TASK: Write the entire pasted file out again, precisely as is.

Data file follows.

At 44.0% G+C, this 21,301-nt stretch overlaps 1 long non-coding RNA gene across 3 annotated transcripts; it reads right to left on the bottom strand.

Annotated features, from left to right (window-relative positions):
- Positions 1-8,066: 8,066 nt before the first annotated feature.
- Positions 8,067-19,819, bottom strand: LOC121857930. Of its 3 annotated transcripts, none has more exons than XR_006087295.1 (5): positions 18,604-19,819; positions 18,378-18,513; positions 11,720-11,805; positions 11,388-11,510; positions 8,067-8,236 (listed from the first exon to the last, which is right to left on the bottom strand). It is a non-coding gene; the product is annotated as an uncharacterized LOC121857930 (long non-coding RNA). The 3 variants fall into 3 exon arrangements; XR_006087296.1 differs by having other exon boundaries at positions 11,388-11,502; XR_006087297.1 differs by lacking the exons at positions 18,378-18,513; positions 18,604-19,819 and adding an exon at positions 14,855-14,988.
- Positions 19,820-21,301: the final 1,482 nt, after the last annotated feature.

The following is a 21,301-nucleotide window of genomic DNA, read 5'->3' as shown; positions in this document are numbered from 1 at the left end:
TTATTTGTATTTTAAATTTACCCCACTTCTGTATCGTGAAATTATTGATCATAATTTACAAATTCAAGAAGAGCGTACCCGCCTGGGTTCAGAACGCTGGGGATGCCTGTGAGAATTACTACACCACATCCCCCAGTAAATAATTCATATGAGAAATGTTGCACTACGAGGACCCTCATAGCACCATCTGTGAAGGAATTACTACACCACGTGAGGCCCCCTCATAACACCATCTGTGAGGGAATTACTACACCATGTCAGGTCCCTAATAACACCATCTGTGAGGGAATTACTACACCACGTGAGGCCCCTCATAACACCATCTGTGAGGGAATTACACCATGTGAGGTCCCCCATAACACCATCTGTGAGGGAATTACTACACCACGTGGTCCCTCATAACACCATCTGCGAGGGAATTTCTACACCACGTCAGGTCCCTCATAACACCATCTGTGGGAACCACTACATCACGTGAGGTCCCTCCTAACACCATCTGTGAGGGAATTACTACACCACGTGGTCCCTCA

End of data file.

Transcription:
At 44.0% G+C, this 21,301-nt stretch overlaps 1 long non-coding RNA gene across 3 annotated transcripts; it reads right to left on the bottom strand.

Annotated features, from left to right (window-relative positions):
- Positions 1-8,066: 8,066 nt before the first annotated feature.
- Positions 8,067-19,819, bottom strand: LOC121857930. Of its 3 annotated transcripts, none has more exons than XR_006087295.1 (5): positions 18,604-19,819; positions 18,378-18,513; positions 11,720-11,805; positions 11,388-11,510; positions 8,067-8,236 (listed from the first exon to the last, which is right to left on the bottom strand). It is a non-coding gene; the product is annotated as an uncharacterized LOC121857930 (long non-coding RNA). The 3 variants fall into 3 exon arrangements; XR_006087296.1 differs by having other exon boundaries at positions 11,388-11,502; XR_006087297.1 differs by lacking the exons at positions 18,378-18,513; positions 18,604-19,819 and adding an exon at positions 14,855-14,988.
- Positions 19,820-21,301: the final 1,482 nt, after the last annotated feature.

The following is a 21,301-nucleotide window of genomic DNA, read 5'->3' as shown; positions in this document are numbered from 1 at the left end:
TTATTTGTATTTTAAATTTACCCCACTTCTGTATCGTGAAATTATTGATCATAATTTACAAATTCAAGAAGAGCGTACCCGCCTGGGTTCAGAACGCTGGGGATGCCTGTGAGAATTACTACACCACATCCCCCAGTAAATAATTCATATGAGAAATGTTGCACTACGAGGACCCTCATAGCACCATCTGTGAAGGAATTACTACACCACGTGAGGCCCCCTCATAACACCATCTGTGAGGGAATTACTACACCATGTCAGGTCCCTAATAACACCATCTGTGAGGGAATTACTACACCACGTGAGGCCCCTCATAACACCATCTGTGAGGGAATTACACCATGTGAGGTCCCCCATAACACCATCTGTGAGGGAATTACTACACCACGTGGTCCCTCATAACACCATCTGCGAGGGAATTTCTACACCACGTCAGGTCCCTCATAACACCATCTGTGGGAACCACTACATCACGTGAGGTCCCTCCTAACACCATCTGTGAGGGAATTACTACACCACGTGGTCCCTCA